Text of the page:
The Africa Centres for Disease Control (CDC) and Prevention has cautioned the continent against discrimination during this COVID-19 period. The CDC says stigmatisation will create fear and even lead to further spread of the virus.

President of the United States, Donald Trump, has been criticised for calling COVID-19, the “Chinese virus.” In Africa, the virus is largely imported, with index cases in countries being reported from foreign nationals.

This is attracting discrimination amongst foreigners.

In the video below, UN Economic Commission for Africa says that big economies on the continent, including South Africa, will suffer high economic loses because COVID-19:

In Addis Ababa, Ethiopia, some non-Ethiopians are reporting cases of verbal and physical attacks from some citizens. Some foreign journalists have had their pictures retrieved from their social media pages and labelled as “corona.”

Dr John Nkengasong, Director of the Africa CDC, says the virus has no nationality.

“You expect in a pandemic that there will be social harm; that people will be stigmatised, discriminated. It is up to all of us collectively to build a front against that and say that a coronavirus infection is not a death sentence. It is not something that anybody asked for and if we have to win, we have to win collectively. We cannot be discriminating people and stigmatising them. We have seen what stigmatisation has done for the fight against HIV. It only helps to weaken it. Discrimination and stigmatisation are all parts of human rights. This becomes serous human rights issue if we begin to discriminate people, profile them and attack them.”

Dr. Nkengasong says trends are showing that the epicentre of the virus can easily shift, with Europe now bearing the biggest brunt after China. He says mass testing may not be possible in Africa partly because of resources.

“If you just go out and keep testing in communities that just want to know if they have coronavirus or not, it does not help because again, we should be very careful that testing is not a coded word for. ‘I’m protected from corona’, if you are tested today it doesn’t mean that you will not be affected tomorrow. That is why target testing and appropriate testing is important.”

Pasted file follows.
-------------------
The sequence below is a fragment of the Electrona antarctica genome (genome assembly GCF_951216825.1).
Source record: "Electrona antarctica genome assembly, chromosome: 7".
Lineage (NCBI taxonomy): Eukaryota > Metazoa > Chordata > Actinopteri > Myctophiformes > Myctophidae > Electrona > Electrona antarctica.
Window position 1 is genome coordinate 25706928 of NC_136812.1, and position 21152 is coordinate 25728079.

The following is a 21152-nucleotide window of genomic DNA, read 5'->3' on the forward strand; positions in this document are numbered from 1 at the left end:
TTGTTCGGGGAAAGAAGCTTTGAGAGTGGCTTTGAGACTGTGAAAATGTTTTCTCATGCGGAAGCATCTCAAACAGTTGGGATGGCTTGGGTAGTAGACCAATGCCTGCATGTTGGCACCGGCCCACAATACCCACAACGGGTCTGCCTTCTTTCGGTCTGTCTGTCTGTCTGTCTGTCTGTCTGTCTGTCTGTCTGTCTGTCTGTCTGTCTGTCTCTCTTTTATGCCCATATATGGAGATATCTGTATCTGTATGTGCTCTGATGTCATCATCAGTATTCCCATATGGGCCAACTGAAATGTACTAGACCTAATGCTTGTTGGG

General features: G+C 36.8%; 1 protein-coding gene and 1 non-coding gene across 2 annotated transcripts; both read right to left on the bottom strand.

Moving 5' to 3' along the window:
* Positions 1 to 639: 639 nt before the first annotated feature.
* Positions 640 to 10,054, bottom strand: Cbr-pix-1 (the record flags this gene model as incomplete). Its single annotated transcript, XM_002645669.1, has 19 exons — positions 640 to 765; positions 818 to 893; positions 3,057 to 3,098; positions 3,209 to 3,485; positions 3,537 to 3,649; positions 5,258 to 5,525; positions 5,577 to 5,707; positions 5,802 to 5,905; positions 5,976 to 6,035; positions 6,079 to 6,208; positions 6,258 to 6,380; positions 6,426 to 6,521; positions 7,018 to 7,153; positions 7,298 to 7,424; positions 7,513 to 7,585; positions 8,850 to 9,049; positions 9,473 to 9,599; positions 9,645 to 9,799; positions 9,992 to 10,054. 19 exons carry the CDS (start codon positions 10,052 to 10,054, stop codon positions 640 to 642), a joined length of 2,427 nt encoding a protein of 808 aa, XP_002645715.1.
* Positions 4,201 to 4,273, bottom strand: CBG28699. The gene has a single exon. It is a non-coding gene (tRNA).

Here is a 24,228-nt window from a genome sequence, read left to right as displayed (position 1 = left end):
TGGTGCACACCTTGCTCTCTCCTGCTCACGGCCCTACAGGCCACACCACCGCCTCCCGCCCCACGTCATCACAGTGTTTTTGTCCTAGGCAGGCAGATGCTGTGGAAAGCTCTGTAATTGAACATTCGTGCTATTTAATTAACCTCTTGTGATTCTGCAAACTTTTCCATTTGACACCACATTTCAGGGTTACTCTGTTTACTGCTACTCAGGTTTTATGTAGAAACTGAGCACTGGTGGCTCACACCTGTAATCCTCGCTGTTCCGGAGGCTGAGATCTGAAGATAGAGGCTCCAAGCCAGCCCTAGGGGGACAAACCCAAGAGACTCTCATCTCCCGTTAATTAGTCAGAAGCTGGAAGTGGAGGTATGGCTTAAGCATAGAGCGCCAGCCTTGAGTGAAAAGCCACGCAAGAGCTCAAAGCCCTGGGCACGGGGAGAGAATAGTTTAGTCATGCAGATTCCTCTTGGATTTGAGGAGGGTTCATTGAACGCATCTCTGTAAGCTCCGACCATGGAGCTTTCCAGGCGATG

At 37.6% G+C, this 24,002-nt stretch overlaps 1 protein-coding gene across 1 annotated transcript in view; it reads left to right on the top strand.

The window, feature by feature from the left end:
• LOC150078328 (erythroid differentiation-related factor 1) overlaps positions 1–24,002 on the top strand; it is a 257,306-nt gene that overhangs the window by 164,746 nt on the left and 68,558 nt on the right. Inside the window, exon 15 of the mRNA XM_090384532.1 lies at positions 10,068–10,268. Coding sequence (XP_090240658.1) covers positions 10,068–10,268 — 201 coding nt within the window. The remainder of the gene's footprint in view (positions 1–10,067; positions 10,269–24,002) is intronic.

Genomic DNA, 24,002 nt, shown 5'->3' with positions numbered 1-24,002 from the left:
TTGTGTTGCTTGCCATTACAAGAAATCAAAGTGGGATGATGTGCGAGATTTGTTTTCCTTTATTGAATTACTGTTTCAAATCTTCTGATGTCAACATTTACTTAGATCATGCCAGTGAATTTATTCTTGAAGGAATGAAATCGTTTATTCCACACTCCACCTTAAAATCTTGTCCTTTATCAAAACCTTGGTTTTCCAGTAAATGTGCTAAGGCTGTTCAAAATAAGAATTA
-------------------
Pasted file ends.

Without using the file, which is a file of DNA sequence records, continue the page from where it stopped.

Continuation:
The African Union’s human rights body says Africa must give special focus to its young population during this time of pandemic, because they make up over 60% of the population.

Solomon Dersso, Commissioner for the African Commission on Human and People’s Rights, says young people are the most active sector of society.

“Because they are also the most active sector of society. Actually, according to some studies, the youth, because they don’t know and they are socially active. They can transmit the disease or the virus ten times more than adults. According to the study conducted in South Korea, due to the public testing that they have undertaken, the youth are the ones that carry the most of the virus. Nearly one third of the public that have been tested. It is the youth and it is it’s important, therefore, a very important intervention, particularly from the side of the media to ensure that the youth actually internalise these scientific advice.”

The Africa CDC says there will be more testing kits available to Africa in the coming weeks now that three companies have started manufacturing them.